Thursday, June 4, 2015


I left Haiti on May 24th. It was very hard to say good-bye to everyone. Patients, students, little children, neighbors, colleagues, roommates, friends - they have been my Haiti family and leaving them behind hurt. A lot.
Creole is such a limited language that the only way to explain my move back to the US was to use the phrase, "M prale net", which translates to "I'm leaving for good." Every time someone asked me, "Mis Keziah, ou prale net?" I wanted to hide somewhere and cry for hours.
I won't try to describe what it's like to say "I'm leaving," to a dirt-poor single mother who has been your friend for 5 years, a woman that you were with when her 2 youngest children died.
I won't attempt to convey how empty I felt after saying good-bye to the young men who helped me sew wounds shut and save the lives of burned children.

I won't try to make you understand what it felt like to ride the dusty paths of the Savann Desole and know that I will never ride those trails again with my bike crew.
I won't try to explain how the words choked in my throat when I tried to tell my roommates what it has meant to me that they have loved me through my best and worst moments.

And I won't try to put words to the gut-wrenching pain of hugging Johnny J while he stared solemnly at me, confused by my tears.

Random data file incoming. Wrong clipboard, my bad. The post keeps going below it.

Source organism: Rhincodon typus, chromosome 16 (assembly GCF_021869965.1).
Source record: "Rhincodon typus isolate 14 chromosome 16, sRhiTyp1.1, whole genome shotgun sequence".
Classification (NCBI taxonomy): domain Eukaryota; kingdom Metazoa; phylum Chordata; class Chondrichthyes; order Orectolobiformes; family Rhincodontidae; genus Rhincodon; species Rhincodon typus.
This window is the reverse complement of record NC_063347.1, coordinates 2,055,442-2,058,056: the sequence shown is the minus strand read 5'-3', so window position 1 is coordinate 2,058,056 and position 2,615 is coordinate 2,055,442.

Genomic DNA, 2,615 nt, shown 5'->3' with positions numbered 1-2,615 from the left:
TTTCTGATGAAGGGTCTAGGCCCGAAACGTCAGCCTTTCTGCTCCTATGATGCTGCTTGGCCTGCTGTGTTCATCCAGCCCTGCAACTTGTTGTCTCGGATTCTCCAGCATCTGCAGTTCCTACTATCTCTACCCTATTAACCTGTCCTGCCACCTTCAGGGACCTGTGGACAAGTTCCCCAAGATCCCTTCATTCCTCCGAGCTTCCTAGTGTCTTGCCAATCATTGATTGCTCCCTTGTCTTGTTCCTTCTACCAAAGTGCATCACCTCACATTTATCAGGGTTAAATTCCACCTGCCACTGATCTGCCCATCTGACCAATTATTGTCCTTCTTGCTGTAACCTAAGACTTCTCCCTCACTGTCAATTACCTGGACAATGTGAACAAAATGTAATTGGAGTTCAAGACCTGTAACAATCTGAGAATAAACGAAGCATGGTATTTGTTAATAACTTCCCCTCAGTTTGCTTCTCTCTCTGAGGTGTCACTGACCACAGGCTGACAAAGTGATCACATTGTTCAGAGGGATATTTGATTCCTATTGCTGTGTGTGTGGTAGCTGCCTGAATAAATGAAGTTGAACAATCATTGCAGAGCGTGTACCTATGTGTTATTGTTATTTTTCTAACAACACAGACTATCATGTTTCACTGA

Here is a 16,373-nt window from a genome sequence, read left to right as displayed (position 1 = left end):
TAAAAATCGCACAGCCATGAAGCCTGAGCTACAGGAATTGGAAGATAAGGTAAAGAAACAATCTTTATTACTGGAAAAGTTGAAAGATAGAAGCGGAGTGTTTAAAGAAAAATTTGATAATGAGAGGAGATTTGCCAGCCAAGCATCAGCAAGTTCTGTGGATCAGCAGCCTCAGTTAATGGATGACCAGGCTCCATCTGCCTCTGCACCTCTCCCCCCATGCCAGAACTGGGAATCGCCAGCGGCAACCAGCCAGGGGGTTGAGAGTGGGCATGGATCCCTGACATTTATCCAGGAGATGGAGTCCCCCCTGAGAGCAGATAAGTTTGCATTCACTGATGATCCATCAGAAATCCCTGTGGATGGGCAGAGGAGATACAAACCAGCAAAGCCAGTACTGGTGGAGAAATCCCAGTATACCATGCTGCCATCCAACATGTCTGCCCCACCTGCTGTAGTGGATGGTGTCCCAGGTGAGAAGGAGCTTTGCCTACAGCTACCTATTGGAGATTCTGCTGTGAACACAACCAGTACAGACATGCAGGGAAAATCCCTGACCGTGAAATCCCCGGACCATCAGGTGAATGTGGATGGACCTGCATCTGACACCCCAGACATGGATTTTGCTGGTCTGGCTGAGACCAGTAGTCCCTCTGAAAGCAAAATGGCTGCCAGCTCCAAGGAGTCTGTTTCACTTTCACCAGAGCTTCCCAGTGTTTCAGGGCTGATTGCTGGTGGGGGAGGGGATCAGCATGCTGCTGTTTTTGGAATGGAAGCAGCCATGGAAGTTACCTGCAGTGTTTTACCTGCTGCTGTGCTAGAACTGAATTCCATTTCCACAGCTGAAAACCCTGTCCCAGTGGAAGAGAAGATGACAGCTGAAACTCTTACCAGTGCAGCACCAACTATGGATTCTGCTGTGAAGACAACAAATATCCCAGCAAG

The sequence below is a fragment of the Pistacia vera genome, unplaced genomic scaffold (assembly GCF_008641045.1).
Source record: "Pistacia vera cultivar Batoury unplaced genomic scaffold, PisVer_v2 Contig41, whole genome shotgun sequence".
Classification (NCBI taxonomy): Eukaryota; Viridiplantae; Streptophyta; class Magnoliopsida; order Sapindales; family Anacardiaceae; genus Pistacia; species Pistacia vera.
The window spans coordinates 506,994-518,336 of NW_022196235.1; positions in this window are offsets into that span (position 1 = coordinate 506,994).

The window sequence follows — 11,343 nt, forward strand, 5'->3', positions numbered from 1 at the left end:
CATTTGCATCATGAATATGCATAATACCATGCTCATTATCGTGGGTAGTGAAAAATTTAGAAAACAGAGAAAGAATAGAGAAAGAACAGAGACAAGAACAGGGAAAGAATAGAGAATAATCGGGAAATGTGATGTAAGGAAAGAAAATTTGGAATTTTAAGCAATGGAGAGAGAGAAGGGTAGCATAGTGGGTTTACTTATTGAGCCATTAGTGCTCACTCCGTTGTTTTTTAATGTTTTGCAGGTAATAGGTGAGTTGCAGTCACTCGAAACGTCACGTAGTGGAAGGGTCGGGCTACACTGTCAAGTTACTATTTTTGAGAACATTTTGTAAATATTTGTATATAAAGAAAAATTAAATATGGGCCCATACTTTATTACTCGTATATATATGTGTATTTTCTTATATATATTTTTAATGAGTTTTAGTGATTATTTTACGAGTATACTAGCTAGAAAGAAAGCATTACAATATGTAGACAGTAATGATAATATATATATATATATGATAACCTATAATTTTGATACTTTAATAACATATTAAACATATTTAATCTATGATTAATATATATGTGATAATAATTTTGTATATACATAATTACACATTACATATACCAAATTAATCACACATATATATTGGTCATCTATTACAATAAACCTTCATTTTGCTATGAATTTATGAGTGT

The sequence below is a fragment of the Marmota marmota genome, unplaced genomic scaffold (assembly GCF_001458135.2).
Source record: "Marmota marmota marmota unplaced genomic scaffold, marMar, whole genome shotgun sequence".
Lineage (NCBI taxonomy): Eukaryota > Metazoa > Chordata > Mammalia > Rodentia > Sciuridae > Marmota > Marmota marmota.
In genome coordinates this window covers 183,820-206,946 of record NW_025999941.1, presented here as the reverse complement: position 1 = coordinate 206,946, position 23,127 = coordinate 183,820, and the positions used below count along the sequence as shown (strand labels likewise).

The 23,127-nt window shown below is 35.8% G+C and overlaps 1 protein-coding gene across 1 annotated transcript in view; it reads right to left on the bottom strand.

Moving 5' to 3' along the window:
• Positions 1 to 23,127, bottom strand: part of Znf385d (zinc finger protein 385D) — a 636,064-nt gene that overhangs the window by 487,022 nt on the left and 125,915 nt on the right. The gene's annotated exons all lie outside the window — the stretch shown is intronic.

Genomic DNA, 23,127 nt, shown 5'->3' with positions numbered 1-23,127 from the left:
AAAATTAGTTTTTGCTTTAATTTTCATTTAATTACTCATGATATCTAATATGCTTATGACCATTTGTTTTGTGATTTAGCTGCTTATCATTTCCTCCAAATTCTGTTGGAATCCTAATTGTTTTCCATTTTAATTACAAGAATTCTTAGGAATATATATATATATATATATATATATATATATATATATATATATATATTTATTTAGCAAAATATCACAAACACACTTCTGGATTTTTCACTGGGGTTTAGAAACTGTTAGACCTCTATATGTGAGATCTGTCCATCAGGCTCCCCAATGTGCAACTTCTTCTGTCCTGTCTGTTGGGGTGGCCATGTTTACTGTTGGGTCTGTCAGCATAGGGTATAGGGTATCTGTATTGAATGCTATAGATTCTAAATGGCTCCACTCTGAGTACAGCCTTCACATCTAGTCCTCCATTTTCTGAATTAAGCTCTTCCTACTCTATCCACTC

I said my good-byes to them, and now, it's good-bye to you, dear blog readers. Thank you for your prayers and kindness over the years. Thank you for sharing my Haiti life with me. I am going to be making an effort at living "normal" life now, so I will not blog anymore. If you want to contact me, please email me at, and please, don't stop praying for me. In some ways, the hardest part of my journey starts now.

Monday, June 1, 2015

Final days

My final days in Haiti were jam-packed. I still had class every day, and because Cody, our clinic director and nurse, was in the US, I was helping in clinic much more than usual. My TAs graciously shared the last sessions with me so I got to teach a few subjects one last time. I also worked on preparing all the class materials, sample tests and answer keys, books, games and other supplies so that my TAs could work as smoothly as possible in my absence.

I crammed the afternoons, evenings, and holidays with Haiti fun. I took a couple kids from our school out to the countryside to pick mangoes and visit old fort ruins. I hiked with my friends and biked with my friends. We went to the pool and picnicked by the river. I played with kids in the schoolyard and let little Down's syndrome Jesula and burn victim Samantha play with me whenever I wasn't teaching.




I didn't sleep very much. There were too many people to see and things to do. How do you try to wrap up 8 years of your life? How do you try to do all the "last" things that you've loved in a country? The last mango, the last class, the last reading session with the 4th grade, the last avocado, the last tickle session with a little kid, the last suturing, the last ridiculous party with your roommates, the last sunburn, the last bike ride...It was impossible and beautiful and exhausting and at some moments, unbearably sad.